The Anatomy of a Facebook Ad – 6 Elements to test
What makes a successful Facebook Ad?
Is there a formula, a blueprint you can implement to guarantee awesome click throughs, and cheap conversions?
There is, but... it is specific to your audience, your offer, and your brand.
However in order to find that perfect formula or blueprint that is going to work for your campaign, you need a baseline. You need to figure out a foundational strategy of how you put your ads together, and a few advanced tactics to test out to start seeing what clicks (don’t pardon the pun!), and that is exactly what we do in this post.
The First Message - Top Ad Text
The first part of your ad is the top section tex really the main copy of your adt. As users scroll down this is first text they will see, it has to stop them mid scroll.
This is where you grab the people and let them know what your offer is all about.
But with everything that is going on on Facebook how do you stop your audience in their tracks and make them take notice?
Well let’s stop for a second and think of a common scenario. Let’s say you are in a coffee shop and there are a dozen or so people all talking around you, a tv showing the news up above and music playing in the background, lot’s of sensory stimuli right?
What would draw your attention in this instance?
Someone saying something outrageous in the background? - yes but you wouldn’t engage right, that’d be weird.
What about if someone asked you a question?
Hard to ignore that right?
1. Test opening your ad with a question like the ad below
Even if you have no interest in engaging with the person asking you the question, you must acknowledge them, or that would just be rude. Even a simple yes or no is a method of engagement, and the same is true on Facebook.
If a Facebook post poses a question no matter your interest it is hard not to answer it, even if the answer is no. Actually if they do answer no that is actually a win for you as you won’t be wasting a click on someone who isn’t interested in your brand or offer.
Asking a question as the first line on your ad is a common tactic you will see as you study ads from other top brands and marketers. While there are many tactics for drawing people's attention to your ad, the questions method is the easiest for not only gaining that attention but attracting the right clicks.
it is the first small conversion on your way to acquiring a new customer.
2. Is This a Novel or a Sound Bite? - Length of Copy
One thing that is going on right now in the Facebook Ad space is testing out really LONG copy, like 300+ word long copy. Testing the length of copy in your ad sets is a great way to see how different types of users consume content. Some people are glancers or skimmers, and a short punchy line will draw them right in, others need to know exactly what’s going on. For them a nice long mini blog to describe your offer may be just what they need to click on your ad and convert.
Check out this ad from Facebook ads guru Keith Kranc:
A good way to test the long content strategy is promoting a blog post that is a list post or a video that goes through something like 10 points or 10 tips to help you do x. Write out the first 3 or 4 points in your content as the ad copy.If the first couple points grab the users attention, and they see it as valuable, they will want to know what else you have to say on the topic and click on the ad. This is what Keith is doing in the ad above. You are guiding your prospect through small conversions to hopefully lead to your BIG conversion.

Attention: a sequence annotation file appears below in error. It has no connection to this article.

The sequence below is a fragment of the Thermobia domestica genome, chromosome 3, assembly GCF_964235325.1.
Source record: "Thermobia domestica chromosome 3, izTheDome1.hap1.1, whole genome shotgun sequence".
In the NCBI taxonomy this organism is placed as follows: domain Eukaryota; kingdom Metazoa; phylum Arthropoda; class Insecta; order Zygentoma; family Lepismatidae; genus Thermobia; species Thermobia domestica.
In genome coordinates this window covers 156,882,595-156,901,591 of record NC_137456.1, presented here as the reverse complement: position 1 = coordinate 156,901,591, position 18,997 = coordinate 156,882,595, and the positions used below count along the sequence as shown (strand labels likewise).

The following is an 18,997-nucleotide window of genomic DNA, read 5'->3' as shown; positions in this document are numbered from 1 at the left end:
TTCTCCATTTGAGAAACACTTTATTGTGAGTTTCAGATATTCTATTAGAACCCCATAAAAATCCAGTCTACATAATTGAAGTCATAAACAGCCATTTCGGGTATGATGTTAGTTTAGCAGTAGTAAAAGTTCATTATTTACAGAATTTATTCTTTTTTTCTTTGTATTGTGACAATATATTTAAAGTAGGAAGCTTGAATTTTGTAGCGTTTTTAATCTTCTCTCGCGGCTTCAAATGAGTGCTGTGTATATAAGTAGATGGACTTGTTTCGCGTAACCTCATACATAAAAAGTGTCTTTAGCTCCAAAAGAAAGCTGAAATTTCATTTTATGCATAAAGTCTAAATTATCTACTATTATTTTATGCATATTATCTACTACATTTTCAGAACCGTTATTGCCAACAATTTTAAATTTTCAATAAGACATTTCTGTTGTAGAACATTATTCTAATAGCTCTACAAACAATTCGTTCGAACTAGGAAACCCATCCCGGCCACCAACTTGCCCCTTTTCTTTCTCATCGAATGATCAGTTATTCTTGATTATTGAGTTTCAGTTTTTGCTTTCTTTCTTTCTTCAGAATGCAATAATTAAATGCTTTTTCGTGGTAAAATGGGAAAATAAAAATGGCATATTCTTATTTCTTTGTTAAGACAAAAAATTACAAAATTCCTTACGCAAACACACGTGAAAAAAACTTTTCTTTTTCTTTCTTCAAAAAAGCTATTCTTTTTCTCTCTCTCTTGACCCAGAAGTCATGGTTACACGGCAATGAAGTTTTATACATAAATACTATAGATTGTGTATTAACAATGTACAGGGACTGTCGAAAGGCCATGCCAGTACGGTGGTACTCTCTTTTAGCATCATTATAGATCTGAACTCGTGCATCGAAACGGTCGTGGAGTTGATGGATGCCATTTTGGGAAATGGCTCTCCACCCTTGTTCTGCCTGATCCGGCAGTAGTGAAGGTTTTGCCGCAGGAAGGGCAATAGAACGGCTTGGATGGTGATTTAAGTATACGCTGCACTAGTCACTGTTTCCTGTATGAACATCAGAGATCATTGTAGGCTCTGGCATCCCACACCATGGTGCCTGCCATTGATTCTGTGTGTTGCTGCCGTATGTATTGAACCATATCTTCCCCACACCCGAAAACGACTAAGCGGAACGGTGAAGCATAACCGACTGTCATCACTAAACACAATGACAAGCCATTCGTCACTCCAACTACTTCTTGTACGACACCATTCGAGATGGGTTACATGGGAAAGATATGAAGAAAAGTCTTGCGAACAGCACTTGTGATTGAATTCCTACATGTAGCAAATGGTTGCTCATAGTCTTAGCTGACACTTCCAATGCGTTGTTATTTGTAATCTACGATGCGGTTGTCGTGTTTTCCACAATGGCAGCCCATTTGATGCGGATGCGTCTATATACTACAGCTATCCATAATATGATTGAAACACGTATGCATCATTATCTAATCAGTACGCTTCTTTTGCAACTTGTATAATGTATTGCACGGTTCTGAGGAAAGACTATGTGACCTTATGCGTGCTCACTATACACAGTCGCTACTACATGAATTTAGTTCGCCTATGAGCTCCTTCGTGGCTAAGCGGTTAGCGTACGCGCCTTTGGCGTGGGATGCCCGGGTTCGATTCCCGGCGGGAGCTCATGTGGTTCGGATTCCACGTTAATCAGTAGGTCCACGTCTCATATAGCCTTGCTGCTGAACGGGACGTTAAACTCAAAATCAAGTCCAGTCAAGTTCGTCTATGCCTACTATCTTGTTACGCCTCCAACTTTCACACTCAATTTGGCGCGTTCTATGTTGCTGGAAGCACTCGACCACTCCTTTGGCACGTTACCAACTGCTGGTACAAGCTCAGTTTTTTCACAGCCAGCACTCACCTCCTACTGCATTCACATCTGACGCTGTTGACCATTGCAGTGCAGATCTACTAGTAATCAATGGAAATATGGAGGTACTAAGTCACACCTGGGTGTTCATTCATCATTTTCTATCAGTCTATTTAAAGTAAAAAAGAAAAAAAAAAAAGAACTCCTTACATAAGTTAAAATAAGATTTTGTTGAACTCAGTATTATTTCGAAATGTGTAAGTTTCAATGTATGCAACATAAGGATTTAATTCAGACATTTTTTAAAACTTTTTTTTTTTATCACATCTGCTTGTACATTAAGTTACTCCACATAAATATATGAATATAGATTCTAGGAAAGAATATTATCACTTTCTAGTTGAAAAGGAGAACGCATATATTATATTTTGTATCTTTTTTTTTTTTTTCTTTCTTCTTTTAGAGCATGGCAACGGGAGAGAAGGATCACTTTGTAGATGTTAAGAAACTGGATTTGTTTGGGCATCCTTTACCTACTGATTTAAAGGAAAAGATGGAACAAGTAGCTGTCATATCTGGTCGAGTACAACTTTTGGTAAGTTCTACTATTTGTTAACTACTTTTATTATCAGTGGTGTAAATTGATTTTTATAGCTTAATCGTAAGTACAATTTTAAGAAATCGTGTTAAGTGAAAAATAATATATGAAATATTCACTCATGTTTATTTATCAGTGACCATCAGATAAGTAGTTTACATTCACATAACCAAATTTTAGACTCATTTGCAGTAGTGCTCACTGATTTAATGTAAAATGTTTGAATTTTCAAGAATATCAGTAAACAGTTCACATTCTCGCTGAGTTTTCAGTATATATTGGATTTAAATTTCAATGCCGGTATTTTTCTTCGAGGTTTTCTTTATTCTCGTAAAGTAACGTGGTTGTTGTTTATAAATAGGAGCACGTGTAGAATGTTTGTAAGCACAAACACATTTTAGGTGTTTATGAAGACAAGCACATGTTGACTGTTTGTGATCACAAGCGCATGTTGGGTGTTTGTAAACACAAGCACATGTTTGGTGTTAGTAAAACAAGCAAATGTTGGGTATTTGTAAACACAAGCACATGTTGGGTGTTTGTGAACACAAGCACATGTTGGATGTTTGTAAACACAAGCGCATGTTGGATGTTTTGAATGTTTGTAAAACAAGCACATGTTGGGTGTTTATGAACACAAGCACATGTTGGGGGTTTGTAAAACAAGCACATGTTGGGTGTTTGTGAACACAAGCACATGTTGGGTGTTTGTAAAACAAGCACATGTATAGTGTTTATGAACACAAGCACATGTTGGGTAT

Whether it is short copy or long copy, it needs to provoke the user into action. The job of the top ad text is to sell the click. Identify your targets problem and make sure you sell them through your copy, that YOU have the solution on the other side of the click.
The Ad Image - Turn heads and makes your impression
If the ad copy in the top text of your ad does enough to garner the user's attention it is now the job of the image to make your first impression. It should be eye catching, and look professional, that’s obvious.It should also reinforce the ad copy, either with an image that shows your product or service in use, or a branding image that utilizes the 20% text rule showcasing your call to action or headline.
careful with showing too much skin - however attractive people always works
While you do not need to use text in your image, just be aware of the rules if you do. Facebook only allows your ad images to be filled with 20% text. So choose the text you use wisely and make sure to check your ad images using the 20% grid tool here: link to grid tool
In addition to the ad text rules there are other guidelines you need to follow in order to ensure your ads get approved and your account is in good standing.
Many in the healh niche can run into problems with things like before and after pictures, as well as images that may get flagged as inappropriate for being, well….too revealing.
It is a good idea to review the ad guidelines regularly to make sure your ads won’t cause you any grief.
3. Graphic Images or Photos? - Unlock your inner designer
Your ad images are one of the first things most people test in their ads, as it is the most eye catching and attention grabbing part of the ad. Use of color is very important, you want to use vivid backdrops that are a good contrast to the white and blue of the rest of Facebook.If you don’t have professional product or brand images that’s ok, graphical ad images work great.
If you can’t afford to hire a designer use a free tool like Canva.com - it is a great program for creating professional looking graphics. There is a Facebook Ad template inside the program so you are sure you are creating the perfect size image for Facebook.Some of the graphics and images do cost money ( only $1 per asset) but there are a lot of free ones that work great as well, not mention a huge amount of great fonts to use for your text.
Attention grabbing graphic image that could easily be made in Canva
A lot of people in the marketing world know James Wedmore so a good picture of him works well.
Your First Test Should Be Your Image